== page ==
There was hope, but it has earned a sense of responsibility. There is frustration and fear, but they will be overcome by unity and sacrifice together, as has always happened.

Postponing the biggest sporting event on the planet is not a small detail. Many things are put in parentheses. First of all, the dream of thousands of athletes who train a lot, very hard, every day, to give their best in the most prestigious of scenarios, representing a country and fighting for medals that are the symbol of excellence. Then, of course, there are those who work, every day and for years, so that everything comes into place. Architects, bricklayers, couriers, restaurateurs, waiters, doctors, nurses, insurance agents, airport and station employees, bus drivers, police, cleaners, journalists and the thousands of other anonymous volunteers.

None of this would be possible without money, without the support of sponsors, television and radio stations. We are talking about billions of dollars. Everything in parentheses. Not to mention the members of all international federations, also pending and concerned about the future of a planet paralysed by an invisible enemy.

We will win, not because it sounds good to say it, nor because it is necessary to express aloud a common longing that escapes the logic of our advanced minds. No. We will prevail because it is not the first time that humanity faces the unknown. It is not the first time that an implacable enemy that has brought human beings to their knees ends up giving in to the superior intelligence of mankind. It is just about waiting, being patient, enduring, doing what we do best, especially in times of crisis. To be better today than yesterday, to learn and put up resistance, to win with our technological and moral weapons. There is still hope and Olympic dreams remain. Now is the time for maturity, education and common sense. Of that, the judo family knows a lot.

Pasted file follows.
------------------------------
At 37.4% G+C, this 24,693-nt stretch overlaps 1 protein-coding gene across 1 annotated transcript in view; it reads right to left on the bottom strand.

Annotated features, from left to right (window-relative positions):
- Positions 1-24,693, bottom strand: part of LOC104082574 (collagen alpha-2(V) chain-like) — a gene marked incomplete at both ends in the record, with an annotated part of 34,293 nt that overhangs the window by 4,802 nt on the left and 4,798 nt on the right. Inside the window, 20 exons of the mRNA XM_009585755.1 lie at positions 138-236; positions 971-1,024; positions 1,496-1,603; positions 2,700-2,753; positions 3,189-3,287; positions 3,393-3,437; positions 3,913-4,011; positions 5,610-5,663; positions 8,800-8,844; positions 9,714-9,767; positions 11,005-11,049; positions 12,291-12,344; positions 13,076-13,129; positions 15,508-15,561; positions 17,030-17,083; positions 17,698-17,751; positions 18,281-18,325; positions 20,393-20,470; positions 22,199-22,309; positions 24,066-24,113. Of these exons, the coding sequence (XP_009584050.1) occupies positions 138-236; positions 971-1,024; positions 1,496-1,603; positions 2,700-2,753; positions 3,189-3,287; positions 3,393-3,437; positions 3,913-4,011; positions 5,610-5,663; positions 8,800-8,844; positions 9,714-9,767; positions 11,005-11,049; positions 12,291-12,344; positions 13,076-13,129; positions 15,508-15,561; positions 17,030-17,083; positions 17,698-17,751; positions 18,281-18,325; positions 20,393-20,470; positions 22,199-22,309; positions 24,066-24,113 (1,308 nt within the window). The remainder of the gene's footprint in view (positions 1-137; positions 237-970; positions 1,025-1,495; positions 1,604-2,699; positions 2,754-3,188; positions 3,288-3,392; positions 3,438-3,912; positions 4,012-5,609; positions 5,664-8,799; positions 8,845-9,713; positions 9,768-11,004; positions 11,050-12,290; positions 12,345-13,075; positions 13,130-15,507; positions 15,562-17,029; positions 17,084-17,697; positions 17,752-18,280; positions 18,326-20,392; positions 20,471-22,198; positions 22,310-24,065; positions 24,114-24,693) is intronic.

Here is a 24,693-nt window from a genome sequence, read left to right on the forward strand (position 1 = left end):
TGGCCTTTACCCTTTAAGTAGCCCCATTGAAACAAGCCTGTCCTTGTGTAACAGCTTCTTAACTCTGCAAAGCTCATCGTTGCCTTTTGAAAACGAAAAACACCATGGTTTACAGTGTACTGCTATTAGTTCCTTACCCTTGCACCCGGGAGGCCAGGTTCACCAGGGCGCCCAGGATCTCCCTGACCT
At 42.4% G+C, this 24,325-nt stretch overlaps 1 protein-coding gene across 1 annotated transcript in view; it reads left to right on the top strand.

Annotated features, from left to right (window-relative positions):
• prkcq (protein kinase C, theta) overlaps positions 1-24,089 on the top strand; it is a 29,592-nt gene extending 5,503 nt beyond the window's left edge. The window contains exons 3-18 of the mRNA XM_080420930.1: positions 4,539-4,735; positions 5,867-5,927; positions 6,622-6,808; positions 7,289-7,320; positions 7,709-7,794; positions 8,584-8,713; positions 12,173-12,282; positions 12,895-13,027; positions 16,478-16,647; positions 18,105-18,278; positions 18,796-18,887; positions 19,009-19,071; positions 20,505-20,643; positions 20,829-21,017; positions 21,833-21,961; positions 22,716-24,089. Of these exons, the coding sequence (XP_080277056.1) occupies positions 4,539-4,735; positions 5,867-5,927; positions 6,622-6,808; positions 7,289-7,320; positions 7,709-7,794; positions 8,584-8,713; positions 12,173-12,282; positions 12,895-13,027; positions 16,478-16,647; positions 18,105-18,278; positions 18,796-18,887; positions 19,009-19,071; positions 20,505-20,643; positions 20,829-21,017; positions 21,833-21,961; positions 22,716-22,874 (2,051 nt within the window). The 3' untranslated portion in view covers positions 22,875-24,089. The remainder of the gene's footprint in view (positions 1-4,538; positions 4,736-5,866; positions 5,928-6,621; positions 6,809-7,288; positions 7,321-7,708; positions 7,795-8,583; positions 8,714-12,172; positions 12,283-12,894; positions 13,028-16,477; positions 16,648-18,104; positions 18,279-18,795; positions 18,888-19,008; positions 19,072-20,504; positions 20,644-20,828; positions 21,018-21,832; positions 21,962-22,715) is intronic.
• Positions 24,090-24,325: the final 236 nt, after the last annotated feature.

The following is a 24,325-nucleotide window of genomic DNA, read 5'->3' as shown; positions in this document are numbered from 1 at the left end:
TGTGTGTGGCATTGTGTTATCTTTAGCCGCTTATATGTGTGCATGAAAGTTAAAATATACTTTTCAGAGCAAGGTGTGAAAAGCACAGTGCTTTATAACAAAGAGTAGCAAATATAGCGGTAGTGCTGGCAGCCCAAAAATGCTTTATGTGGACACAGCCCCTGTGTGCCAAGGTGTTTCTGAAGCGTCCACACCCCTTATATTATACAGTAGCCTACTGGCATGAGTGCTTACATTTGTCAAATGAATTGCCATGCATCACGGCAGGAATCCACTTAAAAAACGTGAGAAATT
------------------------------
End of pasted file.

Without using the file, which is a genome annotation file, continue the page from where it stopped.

See also
IJF Mourns the Passing Away of Josef Letosnik

30. Nov. 2020 / It is with great sadness that we learned of the passing ...

Kaori Yamaguchi: I Was So Young

30. Nov. 2020 / As we have just celebrated the first Women’s World ...

1980 Women’s World Championships: Interview
The Witness and The Beneficiary

28. Nov. 2020 / In 1937 a dictatorship-style government was in power ...

Women's World Championships 1980
It's Time to Celebrate

27. Nov. 2020 / The celebrations for the First Women’s World Judo ...

Four of a Kind

27. Nov. 2020 / It makes sense to end our series of interviews and ...

JudoFit Kids Golden League
On Thursdays, We Stay Fit

26. Nov. 2020 / It's Thursday and like every Thursday, for a few weeks, ...

VIDEO: Kata Commission
The IJF Releases the New Version of the Kodomo-No-Kata

25. Nov. 2020 / Following a fruitful project between the French Judo ...

Yvonne Bönisch Moves to Austria

25. Nov. 2020 / Her record is eloquent: Olympic champion in 2004 in ...

Kerrye Katz

25. Nov. 2020 / As Australia is in the Antipodes, this time, we will ...

First Women's World Championships: The Trailer

25. Nov. 2020 / On Novermber 28th, we celebrate the 40th Anniversary ...

The IJF Mourns the Passing of Simeon Tsenev of Bulgaria

24. Nov. 2020 / Today it is our sad duty to mark the passing of a man ...

Update from IJF President Marius Vizer on Doha Masters

23. Nov. 2020 /

1980 Women's World Championship
Celebrations Take Shape

23. Nov. 2020 / The celebrations for the 40th anniversary of the first ...

Shishime Ai (JPN)

08. Jun. 2018 / The next reigning world champion to be invited to answer ...

5 Key Takeaways from judo’s first Tokyo 2020 qualifier

06. Jun. 2018 / Highlights from Hohhot Grand Prix 2018

Judo for the World in Iran

07. Jun. 2018 / In April 2018, the International Judo Federation and ...

JUDO: A Beneficial Cause

07. Jun. 2018 / 'Society should believe in sport as a beneficial cause ...